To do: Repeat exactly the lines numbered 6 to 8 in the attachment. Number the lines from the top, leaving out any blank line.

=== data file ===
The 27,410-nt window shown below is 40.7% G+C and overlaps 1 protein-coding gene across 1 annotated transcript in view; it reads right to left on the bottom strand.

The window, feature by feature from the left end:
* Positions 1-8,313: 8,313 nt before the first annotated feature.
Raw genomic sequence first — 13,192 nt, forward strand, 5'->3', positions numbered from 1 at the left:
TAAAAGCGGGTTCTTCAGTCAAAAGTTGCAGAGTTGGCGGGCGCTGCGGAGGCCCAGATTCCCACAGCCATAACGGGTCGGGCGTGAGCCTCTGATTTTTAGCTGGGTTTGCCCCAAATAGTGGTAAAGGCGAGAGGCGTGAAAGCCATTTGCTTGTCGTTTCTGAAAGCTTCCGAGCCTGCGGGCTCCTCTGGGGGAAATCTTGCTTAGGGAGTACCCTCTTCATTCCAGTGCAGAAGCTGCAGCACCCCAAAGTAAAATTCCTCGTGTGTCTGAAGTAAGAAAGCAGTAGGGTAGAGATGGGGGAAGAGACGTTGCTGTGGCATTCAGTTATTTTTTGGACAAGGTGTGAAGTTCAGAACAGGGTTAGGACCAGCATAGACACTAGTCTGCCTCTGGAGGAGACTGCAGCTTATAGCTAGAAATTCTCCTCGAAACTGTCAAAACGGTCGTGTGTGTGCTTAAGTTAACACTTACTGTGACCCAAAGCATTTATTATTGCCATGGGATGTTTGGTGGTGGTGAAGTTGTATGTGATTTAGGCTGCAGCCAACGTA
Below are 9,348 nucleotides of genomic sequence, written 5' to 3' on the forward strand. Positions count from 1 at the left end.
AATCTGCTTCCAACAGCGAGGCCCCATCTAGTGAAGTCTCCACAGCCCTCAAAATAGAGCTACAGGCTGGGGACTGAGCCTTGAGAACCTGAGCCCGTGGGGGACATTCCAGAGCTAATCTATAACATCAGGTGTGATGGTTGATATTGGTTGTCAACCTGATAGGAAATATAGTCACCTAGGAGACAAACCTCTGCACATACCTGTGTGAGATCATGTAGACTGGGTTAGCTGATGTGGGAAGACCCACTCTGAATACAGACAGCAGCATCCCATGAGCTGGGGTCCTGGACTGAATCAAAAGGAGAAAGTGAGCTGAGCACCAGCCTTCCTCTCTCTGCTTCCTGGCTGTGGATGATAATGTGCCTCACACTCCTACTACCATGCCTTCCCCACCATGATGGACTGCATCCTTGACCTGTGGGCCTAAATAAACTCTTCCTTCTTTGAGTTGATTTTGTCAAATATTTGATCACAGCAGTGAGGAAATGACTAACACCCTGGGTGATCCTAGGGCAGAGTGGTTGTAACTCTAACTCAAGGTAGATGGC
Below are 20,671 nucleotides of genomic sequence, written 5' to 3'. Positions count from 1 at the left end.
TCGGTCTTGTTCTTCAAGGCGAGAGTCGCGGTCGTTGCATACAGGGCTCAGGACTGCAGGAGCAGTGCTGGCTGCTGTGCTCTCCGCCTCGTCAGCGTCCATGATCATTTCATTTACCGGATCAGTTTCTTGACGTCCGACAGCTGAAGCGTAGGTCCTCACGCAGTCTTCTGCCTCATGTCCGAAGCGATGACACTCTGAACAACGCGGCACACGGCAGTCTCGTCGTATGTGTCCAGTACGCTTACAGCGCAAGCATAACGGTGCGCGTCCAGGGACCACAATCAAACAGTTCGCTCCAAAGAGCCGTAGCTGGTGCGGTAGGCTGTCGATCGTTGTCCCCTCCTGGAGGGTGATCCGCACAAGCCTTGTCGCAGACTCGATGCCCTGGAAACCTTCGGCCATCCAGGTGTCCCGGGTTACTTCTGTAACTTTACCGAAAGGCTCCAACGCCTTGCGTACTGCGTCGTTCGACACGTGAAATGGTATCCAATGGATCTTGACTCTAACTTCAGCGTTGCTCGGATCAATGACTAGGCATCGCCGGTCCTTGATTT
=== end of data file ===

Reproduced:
Below are 9,348 nucleotides of genomic sequence, written 5' to 3' on the forward strand. Positions count from 1 at the left end.
AATCTGCTTCCAACAGCGAGGCCCCATCTAGTGAAGTCTCCACAGCCCTCAAAATAGAGCTACAGGCTGGGGACTGAGCCTTGAGAACCTGAGCCCGTGGGGGACATTCCAGAGCTAATCTATAACATCAGGTGTGATGGTTGATATTGGTTGTCAACCTGATAGGAAATATAGTCACCTAGGAGACAAACCTCTGCACATACCTGTGTGAGATCATGTAGACTGGGTTAGCTGATGTGGGAAGACCCACTCTGAATACAGACAGCAGCATCCCATGAGCTGGGGTCCTGGACTGAATCAAAAGGAGAAAGTGAGCTGAGCACCAGCCTTCCTCTCTCTGCTTCCTGGCTGTGGATGATAATGTGCCTCACACTCCTACTACCATGCCTTCCCCACCATGATGGACTGCATCCTTGACCTGTGGGCCTAAATAAACTCTTCCTTCTTTGAGTTGATTTTGTCAAATATTTGATCACAGCAGTGAGGAAATGACTAACACCCTGGGTGATCCTAGGGCAGAGTGGTTGTAACTCTAACTCAAGGTAGATGGC
Below are 20,671 nucleotides of genomic sequence, written 5' to 3'. Positions count from 1 at the left end.